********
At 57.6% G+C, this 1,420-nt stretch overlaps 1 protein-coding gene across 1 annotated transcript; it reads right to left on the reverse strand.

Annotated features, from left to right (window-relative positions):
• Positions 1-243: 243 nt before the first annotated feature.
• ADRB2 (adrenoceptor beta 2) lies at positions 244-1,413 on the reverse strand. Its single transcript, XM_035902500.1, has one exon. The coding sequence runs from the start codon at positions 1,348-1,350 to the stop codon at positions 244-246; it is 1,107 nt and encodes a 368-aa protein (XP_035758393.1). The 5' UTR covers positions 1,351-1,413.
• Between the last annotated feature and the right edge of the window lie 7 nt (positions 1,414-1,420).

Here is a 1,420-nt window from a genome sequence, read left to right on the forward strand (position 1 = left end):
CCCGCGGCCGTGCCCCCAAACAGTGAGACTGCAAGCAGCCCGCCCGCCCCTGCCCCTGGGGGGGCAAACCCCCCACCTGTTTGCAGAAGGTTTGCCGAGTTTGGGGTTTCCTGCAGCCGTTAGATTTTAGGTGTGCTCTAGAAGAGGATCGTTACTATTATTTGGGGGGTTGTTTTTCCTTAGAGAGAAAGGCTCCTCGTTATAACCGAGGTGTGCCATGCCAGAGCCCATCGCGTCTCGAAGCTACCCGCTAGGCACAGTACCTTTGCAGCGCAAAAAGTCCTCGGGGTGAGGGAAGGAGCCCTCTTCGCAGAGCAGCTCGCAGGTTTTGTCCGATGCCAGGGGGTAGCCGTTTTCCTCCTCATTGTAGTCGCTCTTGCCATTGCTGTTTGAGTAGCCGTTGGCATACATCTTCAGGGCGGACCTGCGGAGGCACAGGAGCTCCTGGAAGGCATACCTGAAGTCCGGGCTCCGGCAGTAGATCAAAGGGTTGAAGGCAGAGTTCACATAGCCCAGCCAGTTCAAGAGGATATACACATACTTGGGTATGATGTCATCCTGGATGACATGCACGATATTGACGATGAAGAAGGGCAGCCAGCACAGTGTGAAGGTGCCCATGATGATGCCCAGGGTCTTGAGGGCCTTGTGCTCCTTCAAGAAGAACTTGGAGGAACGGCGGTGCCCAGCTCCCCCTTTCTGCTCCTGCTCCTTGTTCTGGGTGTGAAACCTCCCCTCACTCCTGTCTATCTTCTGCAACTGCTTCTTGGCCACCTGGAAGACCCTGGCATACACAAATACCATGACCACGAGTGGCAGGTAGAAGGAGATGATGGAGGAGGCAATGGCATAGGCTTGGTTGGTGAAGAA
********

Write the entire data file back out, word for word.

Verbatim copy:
At 57.6% G+C, this 1,420-nt stretch overlaps 1 protein-coding gene across 1 annotated transcript; it reads right to left on the reverse strand.

Annotated features, from left to right (window-relative positions):
• Positions 1-243: 243 nt before the first annotated feature.
• ADRB2 (adrenoceptor beta 2) lies at positions 244-1,413 on the reverse strand. Its single transcript, XM_035902500.1, has one exon. The coding sequence runs from the start codon at positions 1,348-1,350 to the stop codon at positions 244-246; it is 1,107 nt and encodes a 368-aa protein (XP_035758393.1). The 5' UTR covers positions 1,351-1,413.
• Between the last annotated feature and the right edge of the window lie 7 nt (positions 1,414-1,420).

Here is a 1,420-nt window from a genome sequence, read left to right on the forward strand (position 1 = left end):
CCCGCGGCCGTGCCCCCAAACAGTGAGACTGCAAGCAGCCCGCCCGCCCCTGCCCCTGGGGGGGCAAACCCCCCACCTGTTTGCAGAAGGTTTGCCGAGTTTGGGGTTTCCTGCAGCCGTTAGATTTTAGGTGTGCTCTAGAAGAGGATCGTTACTATTATTTGGGGGGTTGTTTTTCCTTAGAGAGAAAGGCTCCTCGTTATAACCGAGGTGTGCCATGCCAGAGCCCATCGCGTCTCGAAGCTACCCGCTAGGCACAGTACCTTTGCAGCGCAAAAAGTCCTCGGGGTGAGGGAAGGAGCCCTCTTCGCAGAGCAGCTCGCAGGTTTTGTCCGATGCCAGGGGGTAGCCGTTTTCCTCCTCATTGTAGTCGCTCTTGCCATTGCTGTTTGAGTAGCCGTTGGCATACATCTTCAGGGCGGACCTGCGGAGGCACAGGAGCTCCTGGAAGGCATACCTGAAGTCCGGGCTCCGGCAGTAGATCAAAGGGTTGAAGGCAGAGTTCACATAGCCCAGCCAGTTCAAGAGGATATACACATACTTGGGTATGATGTCATCCTGGATGACATGCACGATATTGACGATGAAGAAGGGCAGCCAGCACAGTGTGAAGGTGCCCATGATGATGCCCAGGGTCTTGAGGGCCTTGTGCTCCTTCAAGAAGAACTTGGAGGAACGGCGGTGCCCAGCTCCCCCTTTCTGCTCCTGCTCCTTGTTCTGGGTGTGAAACCTCCCCTCACTCCTGTCTATCTTCTGCAACTGCTTCTTGGCCACCTGGAAGACCCTGGCATACACAAATACCATGACCACGAGTGGCAGGTAGAAGGAGATGATGGAGGAGGCAATGGCATAGGCTTGGTTGGTGAAGAA